#OTD in 2004 – Care International aid worker Margaret Hassan is kidnapped in Iraq.

Margaret Hassan, also known as “Madam Margaret”, was an Irish aid worker who had worked in Iraq for many years until she was abducted and murdered by unidentified kidnappers in Iraq in 2004, at the age of 59. Her remains have never been recovered. She was born Margaret Fitzsimons in Dalkey, Co Dublin, to parents […]

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#OTD in Irish History – 8 October:

1822 – Birth in Dublin of Richard D’Alton Williams. He is educated at Carlow Academy and studies medicine at Saint Vincent’s Hospital, Dublin. He becomes a member of the Young Ireland movement and contributes poetry to The Nation under the pseudonym ‘Shamrock’. In 1848, he is tried for treason for articles he publishes in the […]

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#OTD in 1922 – Republican leader Tom Barry, who was captured in the Dublin fighting, escapes from an internment camp in Gormanston.

During the negotiations that preceded the Truce that ended the War of Independence, the British had demanded that Tom Barry be handed over to them before progress could be made on other matters. Michael Collins refused. Barry opposed the Anglo-Irish Treaty of 6 December 1921, because, according to him, it betrayed the Irish Republic and […]

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Don’t Go Far … The Young Boys from Dublin Who Ran Away to New York

It was August 1985 and two boys from Darndale, Dublin, aged 10 and 13, hop on a DART train for a ride that will take them a few thousand miles beyond their stop. Keith and Noel were friends. They had a knack for bunking off. One day they hopped on a Dart and skipped out […]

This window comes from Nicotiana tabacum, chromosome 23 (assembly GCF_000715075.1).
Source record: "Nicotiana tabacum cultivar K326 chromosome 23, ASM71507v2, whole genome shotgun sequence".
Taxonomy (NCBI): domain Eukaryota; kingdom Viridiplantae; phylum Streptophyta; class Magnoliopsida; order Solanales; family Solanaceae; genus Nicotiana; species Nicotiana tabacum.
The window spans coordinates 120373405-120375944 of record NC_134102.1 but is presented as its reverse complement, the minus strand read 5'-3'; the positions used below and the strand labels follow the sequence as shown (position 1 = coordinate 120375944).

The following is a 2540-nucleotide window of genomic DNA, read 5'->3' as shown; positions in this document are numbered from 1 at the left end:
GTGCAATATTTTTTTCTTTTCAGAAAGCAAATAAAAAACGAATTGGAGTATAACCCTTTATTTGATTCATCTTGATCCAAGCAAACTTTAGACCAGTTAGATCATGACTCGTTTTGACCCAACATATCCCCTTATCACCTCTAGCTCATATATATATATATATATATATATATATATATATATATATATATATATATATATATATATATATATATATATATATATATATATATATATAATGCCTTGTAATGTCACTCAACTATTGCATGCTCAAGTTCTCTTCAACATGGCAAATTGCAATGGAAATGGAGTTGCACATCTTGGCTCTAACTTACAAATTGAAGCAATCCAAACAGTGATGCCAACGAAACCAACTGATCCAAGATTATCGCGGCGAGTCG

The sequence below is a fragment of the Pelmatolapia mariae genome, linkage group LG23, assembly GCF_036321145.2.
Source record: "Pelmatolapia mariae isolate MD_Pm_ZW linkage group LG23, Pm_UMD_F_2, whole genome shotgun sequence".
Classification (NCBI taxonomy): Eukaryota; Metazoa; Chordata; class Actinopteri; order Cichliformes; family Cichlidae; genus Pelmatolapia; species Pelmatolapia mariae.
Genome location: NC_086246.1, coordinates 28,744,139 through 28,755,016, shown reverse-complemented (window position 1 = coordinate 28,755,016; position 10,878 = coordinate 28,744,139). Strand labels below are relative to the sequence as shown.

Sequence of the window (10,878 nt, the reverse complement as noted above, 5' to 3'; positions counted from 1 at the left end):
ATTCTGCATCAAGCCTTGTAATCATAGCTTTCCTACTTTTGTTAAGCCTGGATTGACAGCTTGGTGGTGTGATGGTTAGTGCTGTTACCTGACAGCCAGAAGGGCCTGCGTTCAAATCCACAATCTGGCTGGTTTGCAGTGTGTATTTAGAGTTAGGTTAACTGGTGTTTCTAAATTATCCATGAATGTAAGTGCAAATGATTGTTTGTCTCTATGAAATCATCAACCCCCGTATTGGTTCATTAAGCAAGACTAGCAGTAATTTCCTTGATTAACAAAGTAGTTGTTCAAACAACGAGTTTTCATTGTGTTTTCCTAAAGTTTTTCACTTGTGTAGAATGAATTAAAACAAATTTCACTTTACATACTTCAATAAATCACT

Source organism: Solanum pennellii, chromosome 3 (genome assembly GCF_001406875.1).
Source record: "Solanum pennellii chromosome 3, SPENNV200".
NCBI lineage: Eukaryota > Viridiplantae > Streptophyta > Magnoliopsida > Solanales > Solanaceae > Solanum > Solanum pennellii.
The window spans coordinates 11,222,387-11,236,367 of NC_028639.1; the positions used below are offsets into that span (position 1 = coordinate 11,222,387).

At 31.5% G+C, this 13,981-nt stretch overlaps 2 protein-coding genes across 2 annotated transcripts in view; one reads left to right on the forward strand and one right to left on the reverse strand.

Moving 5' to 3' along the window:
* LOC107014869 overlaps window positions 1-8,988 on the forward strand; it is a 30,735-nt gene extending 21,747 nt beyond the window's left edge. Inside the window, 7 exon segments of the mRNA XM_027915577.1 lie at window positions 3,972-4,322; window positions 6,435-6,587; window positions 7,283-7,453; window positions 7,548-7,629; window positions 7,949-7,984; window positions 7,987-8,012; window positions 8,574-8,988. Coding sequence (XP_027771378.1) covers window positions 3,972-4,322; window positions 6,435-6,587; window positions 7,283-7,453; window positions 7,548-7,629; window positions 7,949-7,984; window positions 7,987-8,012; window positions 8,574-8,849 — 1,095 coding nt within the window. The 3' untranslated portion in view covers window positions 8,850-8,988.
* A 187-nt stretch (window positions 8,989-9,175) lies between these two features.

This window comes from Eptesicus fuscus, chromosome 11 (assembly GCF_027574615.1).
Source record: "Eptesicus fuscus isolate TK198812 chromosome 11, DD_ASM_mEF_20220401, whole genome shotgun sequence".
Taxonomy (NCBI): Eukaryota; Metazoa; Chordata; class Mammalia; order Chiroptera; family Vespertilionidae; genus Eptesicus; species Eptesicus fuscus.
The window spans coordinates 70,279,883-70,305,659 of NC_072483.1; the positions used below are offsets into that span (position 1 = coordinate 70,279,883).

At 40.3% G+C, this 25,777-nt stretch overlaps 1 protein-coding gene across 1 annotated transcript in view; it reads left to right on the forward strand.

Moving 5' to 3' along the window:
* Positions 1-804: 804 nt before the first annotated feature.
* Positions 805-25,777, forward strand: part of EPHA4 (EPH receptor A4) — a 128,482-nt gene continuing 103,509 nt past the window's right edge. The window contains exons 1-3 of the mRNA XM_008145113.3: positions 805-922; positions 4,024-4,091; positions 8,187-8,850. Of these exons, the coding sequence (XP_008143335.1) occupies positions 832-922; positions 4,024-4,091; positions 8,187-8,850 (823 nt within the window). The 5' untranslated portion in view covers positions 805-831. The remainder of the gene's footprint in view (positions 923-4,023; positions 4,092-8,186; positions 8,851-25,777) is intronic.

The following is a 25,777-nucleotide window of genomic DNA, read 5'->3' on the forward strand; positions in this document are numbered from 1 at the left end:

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The Oratory of the Sacred Heart

“Let those who come after to see it that their names never be forgotten.” In July 1847, a group of six Dominican nuns arrived in Kingstown (Dún Laoghaire) from Cabra Convent. Their job was to open schools in the town so that the young would be educated. They took possession of a house, known as […]

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#OTD in Irish History – 5 September:

1724 – In the guise of an Irish Patriot, M. B. Drapier, Jonathan Swift publishes ‘Drapier Letter III’ – one of a series of letters designed to incite the people against a new coinage. 1771 – Benjamin Franklin commences a visit to Ireland where he would later report he had ‘a good deal of Conversation […]

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#OTD in 1864 – Roger Casement, British consular official and Irish nationalist, is born in Sandycove, Co Dublin.

Fuar siad bás ar son Saoirse na hÉireann. Roger Casement was born in Sandycove, Co Dublin to a wealthy protestant family, he initially served in the British diplomatic corps mainly in Africa. Described as the “father of twentieth-century human rights investigations”, he was honoured in 1905 for the Casement Report on the Congo and knighted […]

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Pádraig Ó Siochfhradha – An Seabhac

Pádraig Ó Siochfhradha was born in the Gaeltacht near Dingle in Co Kerry in 1883. Pádraig Ó Siochfhradha went on to become an organiser for Conradh na Gaeilge, cycling all over the countryside to set up branches and promote the Irish language. As a writer, he took the pen-name ‘An Seabhac’, the Hawk, writing books […]

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#OTD in 1922 – Harry Boland dies after he was shot by soldiers of the Free State Army when they attempted to arrest him on 31 July.

Along with his close comrades Michael Collins and Éamon de Valera, Harry Boland was probably the most influential Irish revolutionary between 1917 and 1922. His sway extended to almost every aspect of republican activity. Already prominent as a hurler before 1916, he was convicted and imprisoned after an energetic Easter Week. He subsequently became Honorary […]

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#OTD in 1871 – Birth of poet and playwright, John Millington Synge, in Dublin.

Birth of Irish playwright, poet and author John Millington Synge in Rathfarnham, Co Dublin. Synge was one of the leading lights of what was known as the Irish Literary Revival and along with William Butler Yeats and Lady Gregory, founding members of the Abbey Theatre. His most famous work is The Playboy of the Western […]

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